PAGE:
missiles sticks and stones "The little naked gnomeand clods of earth. We like man removed the pieces noticed that he had an ally, sadly. He was winning toa little aboriginal, who kept night,' Père Caillard explained making darts from behind a with a laugh. gatepost. When one of them stooped he would trip him up or tug at his loin-cloth or turban and scamper back under cover again. For a moment they looked as if they were going to close in, but the priest's deep bass vibrating through the hubbub and his whirling ash stick were enough to disconcert them. They wavered. Then a lump of olay struck him on the chest. By the time we came up stones were flying. Of course it was a rout when they saw us.

66 'We carried Père Caillard off to dine with us in our tent. He made no protest-he was the friendliest of men. The type was new to us both. I had not met many missionaries in those days, but the few I had come across gave me the impression of continually having their vocation before their eyes. I was accustomed to the professional manner, the sad, earnest consciousness of being different. I knew the grave and diplomatic priest, with his precarious little flock straying in and out of the pen; and the evangelist who is so tightly wrapped up in his message that his humanity has no play; and the less certain type of enthusiast, who seems to be clinging to а standard to which he has attached himself rashly, and to be always looking up from it to satisfy himself and others that he has a firm

"Père Caillard stood between the gateposts to receive us, six foot two in his mud-stained cassock. The sweat was pouring down his face. He laughed a little breathlessly, and looked as if he had rather enjoyed it. But when I asked him what had started it all, his face clouded. "I cannot repeat it,' he said. "They blasphemed.' "I was glad to hear the homely French accent. We walked with him down the path to his tumble - down thatched bungalow. It was hold. Such a man in Père three-quarters chapel. His own room was barely furnished -a bench, a charpoy, and a board fixed into the wall for a table. Some one had chalked out a rude draught-board on the verandah floor, and the black and white pebbles pointed to an interrupted game.

"Teendu, Père Caillard called. 'Clear these away and bring out the bench.'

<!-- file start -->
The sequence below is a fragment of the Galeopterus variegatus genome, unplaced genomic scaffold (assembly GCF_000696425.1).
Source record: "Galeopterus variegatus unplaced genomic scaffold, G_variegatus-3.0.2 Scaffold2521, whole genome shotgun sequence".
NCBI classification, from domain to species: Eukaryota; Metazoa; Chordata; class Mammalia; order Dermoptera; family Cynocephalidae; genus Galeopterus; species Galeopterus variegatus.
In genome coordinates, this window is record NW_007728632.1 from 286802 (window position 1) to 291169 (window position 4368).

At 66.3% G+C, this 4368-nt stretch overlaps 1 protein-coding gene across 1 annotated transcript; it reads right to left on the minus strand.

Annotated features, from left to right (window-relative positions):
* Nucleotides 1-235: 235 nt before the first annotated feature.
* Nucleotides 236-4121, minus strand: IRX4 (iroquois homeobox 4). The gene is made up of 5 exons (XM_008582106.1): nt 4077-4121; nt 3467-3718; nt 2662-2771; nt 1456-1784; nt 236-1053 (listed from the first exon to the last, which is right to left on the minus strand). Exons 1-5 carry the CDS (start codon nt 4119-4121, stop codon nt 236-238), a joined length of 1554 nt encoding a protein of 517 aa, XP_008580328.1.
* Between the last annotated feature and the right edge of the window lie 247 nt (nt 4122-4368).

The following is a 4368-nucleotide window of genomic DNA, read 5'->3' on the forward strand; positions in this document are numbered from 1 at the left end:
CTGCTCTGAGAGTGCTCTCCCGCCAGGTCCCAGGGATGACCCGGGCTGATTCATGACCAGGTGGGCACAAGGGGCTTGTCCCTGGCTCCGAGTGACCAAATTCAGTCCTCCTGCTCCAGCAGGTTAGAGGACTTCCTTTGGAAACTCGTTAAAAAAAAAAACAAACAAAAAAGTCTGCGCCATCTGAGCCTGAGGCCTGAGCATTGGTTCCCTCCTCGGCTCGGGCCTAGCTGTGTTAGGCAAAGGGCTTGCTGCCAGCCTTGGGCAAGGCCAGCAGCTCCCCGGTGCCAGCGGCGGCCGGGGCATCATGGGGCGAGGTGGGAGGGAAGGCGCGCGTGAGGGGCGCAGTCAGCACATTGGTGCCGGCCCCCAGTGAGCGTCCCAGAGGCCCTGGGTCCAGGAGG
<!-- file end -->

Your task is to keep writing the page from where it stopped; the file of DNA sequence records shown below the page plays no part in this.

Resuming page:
Caillard's place would have folded his arms and prayed for lapidation. The evangelist would have hugged martyrdom and called a blessing on his assailants. The wise pastor would have retreated gravely to his house, barred himself in, and prayed that the hearts of his persecutors might be softened. But Père Caillard did just what you or I should have

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done. He was infernally angry. I am not sure that he was not the aggressor." "That is to say, he was not disciplined to his work," Dalling said. "He did not play the game according to his lights."

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"Perhaps not. The man was a great child. But think of the provocation. It was just as if they had taken the image of the Virgin from the altar and thrown it in the mud. All the chivalry of the man was on fire; he was a Crusader for the moment.

"We enjoyed his company that night. The thing that struck us most was his cheerfulness. You would have thought the wilderness must have cowed him. You know how lost and abstracted one feels after being alone on an expedition; one is a non-conductor; one has lost touch; one wants lubricating. A few months of a place like Agni Hôtrodu would turn the average worldling into a savage. Père Caillard had not seen a white man for nearly a year; he had not sat down at a table to eat; he lived on rice and ohapatties like a native, and his income was twenty-five rupees a-month-generally in arrears. He had no one to talk to, and the climate-well, it was Agni Hôtrodu. Père Caillard was great on the subject. He entertained us with stories of its odd effects half through dinner. He told us of the mining prospector who died of heat apoplexy and returned the same night for a blanket. He resuscitated the dead and